This blog is about compiling the 1.7 release of Typica and the Phidgets libaries for Linux. Neal is currently working and hoping to release 2.0 sometime in the future and all this will drastically change.
Linux is a fantastic community driven operating system. It is Free and Open Source Software (FOSS), meaning someone cannot charge for the software and also provide you the source code to do what you want with it.
Typica is also FOSS. Neal provides binaries that will run in the Mac OSX world and Windows world so that you do not have to compile it. And this works for probably 90% of the people.
I like Linux for many reasons — the freeness, the freedom, the community driven development, and also the ability to re-use hardware that might not run the ever larger and slower Windows or Mac OSX operating systems. Sometime the cast away hardware from those operating system spheres still has good life left in it and it doesn’t have to be junked.
I was using the Mac Mini for my database server and am still using an Dell laptop for my Linux compile environment and roast-logger. It is a very old system, while this XT has a touch screen it is only a 32-bit CPU. If you follow my guide you will have to keep this in mind and figure out some of the 64-bitness differences. Feel free to leave those as comments to this article.
I am using Linux Mint, a debian/ubuntu based system.
You will need to update your system to the latest release. Following that, install some additional packages.
sudo apt-get update sudo apt-get upgrade (possibly reboot) sudo apt-get install libqt4-sql-psql libqt4-dev libqt4-dev-bin \ libusb-1.0-0-dev libc-dev-bin gcc-multilib g++-4.6 g++ \ libqtwebkit-dev libqtwebkit4
You need a directory for source code if you do not already have one. Make a directory called something like “src” in your home directory unless you have a preference already setup. In this directory you will setup two trees — one for Phidgets libraries and one for Typica itself.
Phidgets Library Compiling
Go ahead and open a terminal window and CD into your source (or src) directory. You need to download the latest Phidgets source into this directory. I like to browse to their page for Linux support and copy the URL and then use “wget” to fetch the file to my current directory on the system where I will compile. It saves a step or two of having to copy it later.
The current directory is here, but that could change and you can use Google or whatever search engine you like best in the future… Once you have downloaded the file, extract it, cd into the new directory, and compile the libaries. Since you have installed all the packages listed above, it should just be as simple as the instructions on the Phidgets site, also included below:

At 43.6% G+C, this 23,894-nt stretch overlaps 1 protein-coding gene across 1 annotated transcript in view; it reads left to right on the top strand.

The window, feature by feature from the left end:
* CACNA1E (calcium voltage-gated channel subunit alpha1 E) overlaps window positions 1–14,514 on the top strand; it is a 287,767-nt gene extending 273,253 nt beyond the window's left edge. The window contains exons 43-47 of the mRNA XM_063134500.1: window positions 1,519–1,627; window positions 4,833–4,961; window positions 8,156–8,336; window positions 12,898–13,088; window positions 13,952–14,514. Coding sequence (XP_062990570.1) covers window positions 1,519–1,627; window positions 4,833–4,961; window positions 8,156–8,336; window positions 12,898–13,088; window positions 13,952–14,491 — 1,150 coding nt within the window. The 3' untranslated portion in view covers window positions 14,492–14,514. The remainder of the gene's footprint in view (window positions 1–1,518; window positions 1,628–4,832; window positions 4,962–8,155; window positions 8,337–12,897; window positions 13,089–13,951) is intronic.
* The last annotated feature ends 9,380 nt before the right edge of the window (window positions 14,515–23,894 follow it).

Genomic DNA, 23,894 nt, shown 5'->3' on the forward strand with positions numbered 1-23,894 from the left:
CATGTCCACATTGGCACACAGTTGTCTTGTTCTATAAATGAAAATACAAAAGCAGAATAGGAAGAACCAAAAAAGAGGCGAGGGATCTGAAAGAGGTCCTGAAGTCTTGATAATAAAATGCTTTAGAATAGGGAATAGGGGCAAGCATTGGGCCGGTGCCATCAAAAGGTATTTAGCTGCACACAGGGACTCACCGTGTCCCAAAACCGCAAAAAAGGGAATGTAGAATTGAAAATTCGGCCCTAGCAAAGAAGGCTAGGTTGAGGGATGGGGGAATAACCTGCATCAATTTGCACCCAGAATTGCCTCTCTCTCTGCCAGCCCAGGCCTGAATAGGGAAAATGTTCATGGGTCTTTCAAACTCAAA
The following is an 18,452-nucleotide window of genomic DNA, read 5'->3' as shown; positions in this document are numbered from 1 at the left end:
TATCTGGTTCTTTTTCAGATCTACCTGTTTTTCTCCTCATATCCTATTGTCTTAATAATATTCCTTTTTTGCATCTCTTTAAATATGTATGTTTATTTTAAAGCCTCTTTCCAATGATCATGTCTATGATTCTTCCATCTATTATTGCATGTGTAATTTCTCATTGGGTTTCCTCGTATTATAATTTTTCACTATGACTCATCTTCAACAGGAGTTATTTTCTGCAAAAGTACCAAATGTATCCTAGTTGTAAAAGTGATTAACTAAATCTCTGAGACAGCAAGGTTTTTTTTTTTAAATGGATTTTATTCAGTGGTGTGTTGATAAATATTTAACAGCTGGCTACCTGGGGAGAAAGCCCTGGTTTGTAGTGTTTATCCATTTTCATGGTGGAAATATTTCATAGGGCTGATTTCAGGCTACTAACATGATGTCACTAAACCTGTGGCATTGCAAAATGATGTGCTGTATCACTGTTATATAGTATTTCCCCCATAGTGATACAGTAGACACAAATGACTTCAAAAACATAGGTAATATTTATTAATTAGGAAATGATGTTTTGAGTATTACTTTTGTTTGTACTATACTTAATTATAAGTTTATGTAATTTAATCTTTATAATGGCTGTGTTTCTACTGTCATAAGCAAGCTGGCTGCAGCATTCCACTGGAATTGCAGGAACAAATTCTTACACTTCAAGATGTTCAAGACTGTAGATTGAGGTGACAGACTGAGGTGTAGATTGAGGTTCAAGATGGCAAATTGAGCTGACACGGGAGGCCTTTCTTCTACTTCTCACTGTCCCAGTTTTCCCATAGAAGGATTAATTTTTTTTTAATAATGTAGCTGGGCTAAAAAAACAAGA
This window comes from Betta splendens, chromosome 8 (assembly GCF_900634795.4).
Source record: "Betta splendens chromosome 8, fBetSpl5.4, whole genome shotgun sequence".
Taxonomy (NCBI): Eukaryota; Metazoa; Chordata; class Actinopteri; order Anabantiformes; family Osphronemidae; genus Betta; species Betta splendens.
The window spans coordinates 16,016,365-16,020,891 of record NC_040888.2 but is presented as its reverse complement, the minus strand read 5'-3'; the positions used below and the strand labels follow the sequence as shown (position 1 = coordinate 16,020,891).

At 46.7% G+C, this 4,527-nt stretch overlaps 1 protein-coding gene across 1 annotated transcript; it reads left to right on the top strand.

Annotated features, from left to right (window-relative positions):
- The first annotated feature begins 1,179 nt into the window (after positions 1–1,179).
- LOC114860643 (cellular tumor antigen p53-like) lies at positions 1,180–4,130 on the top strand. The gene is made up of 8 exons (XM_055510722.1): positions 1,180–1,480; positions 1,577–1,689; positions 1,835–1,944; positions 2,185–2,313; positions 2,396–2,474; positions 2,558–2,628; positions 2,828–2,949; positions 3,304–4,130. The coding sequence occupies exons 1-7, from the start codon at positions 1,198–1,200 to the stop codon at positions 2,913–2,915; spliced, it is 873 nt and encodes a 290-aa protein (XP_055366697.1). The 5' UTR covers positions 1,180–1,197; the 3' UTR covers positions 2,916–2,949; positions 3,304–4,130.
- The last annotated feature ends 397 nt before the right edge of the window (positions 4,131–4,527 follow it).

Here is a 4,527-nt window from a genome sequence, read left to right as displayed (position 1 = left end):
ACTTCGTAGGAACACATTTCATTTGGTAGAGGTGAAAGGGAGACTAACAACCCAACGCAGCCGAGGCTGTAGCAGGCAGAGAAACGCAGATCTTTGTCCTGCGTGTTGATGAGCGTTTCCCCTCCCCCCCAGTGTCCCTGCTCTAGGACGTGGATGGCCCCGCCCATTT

wget http://www.phidgets.com/downloads/libraries/libphidget.tar.gz tar xfvz libphidget.tar.gz cd libphidget-184.108.40.20651217 ./configure make sudo make install
If your Phidgets source directory looks differently than mine you will need to update that in the instructions below for Typica where we modify the project to include the headers for Typica.
You should “cd” up one directory to the “src” parent directory. Now download the Typica (probably 1.7) source code from the Git site. If you hover over the “Download Zip” link this should be a URL to a “master.zip”; copy the URL and use it with wget again. After downloading the zip we will uncompress it which will create many directories. We will “cd” into the first level and then into the src sub directory and we will create a backup file of one file that we will change.
wget https://github.com/N3Roaster/typica/archive/master.zip unzip master.zip cd typica-master/src cp Typica.pro Typica.pro.orig
Now we are ready to get nitty gritty. In previous blogs I was able to get around the Vi vs. Emacs vs. Nedit debate by having you use an echo command to append new statements to a file. This appears to hold true. So even though I would really love to make sure you embrace the power of the Vi side, I will again use the echo-append statement in my examples for brevity’s sake. It is very important that the you add three separate and distinct lines to the file.
echo "include(3rdparty/qextserialport/src/qextserialport.pri) INCLUDEPATH += /home/kevin/src/libphidget-220.127.116.1151217/ LIBS += -lphidget21 " >> Typica.pro
You are now ready to build the Makefile and then compile the program. First you execute the “qmake” program to create the Makefile, and then you run the “make” program to compile the code into executable binaries.
Bam! You are ready to execute the new compiled program. Unfortunately because of the libraries you will need root privilege again, so you must execute the “Typica” binary with sudo in order to run it as yourself but with root privileges.
If everything worked successfully, the program is now running and asking how to connect to your database.